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How happy are you with your riflescope?
Before you answer, think about the last couple of years. Have you been jammed up on a shot opportunity because your variable-power scope was on the highest setting? Were you not able to find a close-in deer because you only saw hair at 12x?
I love variable scopes, but most of the time I keep mine at 4x or 6x. It offers the best combination of field of view and magnification, and the middle setting allows me to easily zoom down for closer shots or up for those long-distance pokes.
Aimpoint, the world-leading red-dot sight outfit, wants to change the way you think about magnified sights. Its tiny, versatile H-1 series of red-dots adorns everything from military rifles to turkey shotguns to handguns, even bows. These are amazing sighting devices, capable of providing an illuminated aiming point in sub-zero temperatures, broiling heat, even after being shot, dropped or occluded by snow or mud.
The sights are especially useful in situations where you need to acquire a target quickly. Think a running deer in woodland habitats and personal defense situations. Now, the company wants to put its non-magnified red-dot sight on your deer rifle.
Aimpoint introduced its Hunter line of red-dot riflescopes yesterday at the SHOT Show in Vegas, and it looks nothing like the line of micro sights. Instead, it looks an awful lot like a traditional magnified riflescope, with two mounting rings, a turret that looks like windage and elevation knobs, and an objective lens (47mm) that’s larger than the eyepiece.
The H34L may look traditional, but the new sight operates nothing like the riflescope you probably have on your deer gun. The Hunter doesn’t magnify the target. Instead, it provides a 2 minute of angle aiming point that you use to “paint” the target. The sight will operate for up to five years with a single watch battery, even if you leave the sight on all that time. The Hunter has 12 different intensity settings, which you increase or decrease by a switch on top of the turret.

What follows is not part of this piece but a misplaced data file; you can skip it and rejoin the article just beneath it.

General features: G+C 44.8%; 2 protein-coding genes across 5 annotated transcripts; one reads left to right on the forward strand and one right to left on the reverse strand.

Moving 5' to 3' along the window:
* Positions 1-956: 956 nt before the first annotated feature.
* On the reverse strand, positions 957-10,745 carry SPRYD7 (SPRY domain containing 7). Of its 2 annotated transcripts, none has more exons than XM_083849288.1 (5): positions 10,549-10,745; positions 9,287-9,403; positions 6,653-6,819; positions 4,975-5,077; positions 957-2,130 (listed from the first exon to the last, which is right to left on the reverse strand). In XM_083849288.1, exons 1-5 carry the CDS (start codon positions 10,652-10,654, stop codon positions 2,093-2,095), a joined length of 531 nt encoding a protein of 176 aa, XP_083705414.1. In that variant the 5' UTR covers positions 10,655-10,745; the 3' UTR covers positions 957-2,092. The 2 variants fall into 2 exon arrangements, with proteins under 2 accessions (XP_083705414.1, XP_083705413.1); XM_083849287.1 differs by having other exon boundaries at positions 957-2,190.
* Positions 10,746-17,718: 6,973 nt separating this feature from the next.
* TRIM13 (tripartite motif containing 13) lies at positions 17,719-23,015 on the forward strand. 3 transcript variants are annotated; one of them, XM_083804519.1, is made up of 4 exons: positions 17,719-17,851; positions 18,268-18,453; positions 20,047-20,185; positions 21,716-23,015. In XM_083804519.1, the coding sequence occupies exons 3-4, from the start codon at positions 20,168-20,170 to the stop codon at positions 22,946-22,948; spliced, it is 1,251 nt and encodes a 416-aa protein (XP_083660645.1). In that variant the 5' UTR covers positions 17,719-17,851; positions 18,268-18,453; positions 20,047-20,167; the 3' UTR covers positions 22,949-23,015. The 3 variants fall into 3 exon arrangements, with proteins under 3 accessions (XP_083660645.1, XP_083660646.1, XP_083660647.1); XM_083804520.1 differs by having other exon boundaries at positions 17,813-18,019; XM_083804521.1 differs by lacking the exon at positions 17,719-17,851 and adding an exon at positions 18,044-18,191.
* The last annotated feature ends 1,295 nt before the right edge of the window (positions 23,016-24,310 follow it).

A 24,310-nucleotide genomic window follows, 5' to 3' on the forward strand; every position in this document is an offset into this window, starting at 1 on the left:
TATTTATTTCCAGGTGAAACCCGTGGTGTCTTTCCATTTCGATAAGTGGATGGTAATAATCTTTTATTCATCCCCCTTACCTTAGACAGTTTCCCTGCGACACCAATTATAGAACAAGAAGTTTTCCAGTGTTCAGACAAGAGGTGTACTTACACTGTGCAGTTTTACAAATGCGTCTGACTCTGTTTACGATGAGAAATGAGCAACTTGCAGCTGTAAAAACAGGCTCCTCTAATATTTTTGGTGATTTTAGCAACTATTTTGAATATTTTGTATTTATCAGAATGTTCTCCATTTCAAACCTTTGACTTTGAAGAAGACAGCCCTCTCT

You might reasonably ask why you need this longer, bulkier sight when the H-1 series serves so many situations so well. The answer is that the Hunter line has the same guts and performance of the compact models. But Aimpoint is betting that its more traditional lines and mounting system will appeal to hunters who fretted that the single mount wasn’t tough enough for big magnum rifles.
“Time after time we have heard that folks don’t like the one-ring mount placed well ahead of the action,” says Aimpoint’s Brian Lisankie. “The Hunter series changes that, and the hook is that once they see how quickly they shoot without magnification, hunters will adopt this sighting method. And when they realize they don’t have to worry about battery failure, we think this will catch on.”
Available in a 34mm tube for now, with a 30mm tube on the way later this year, the Hunter weighs a scant 9.2 ounces and is configured for standard and short actions, with a longer version to accommodate long actions. The sight will retail for $862, but here’s the other revolutionary feature of the Aimpoint: it’s only available from a handful of distributors, including Brownells, Midway USA and SWFA Outdoors.
Will the loss of magnification, but the addition of an illuminated aiming point, change the way you hunt deer, or antelope, or fall bear? That’s Aimpoint’s big bet.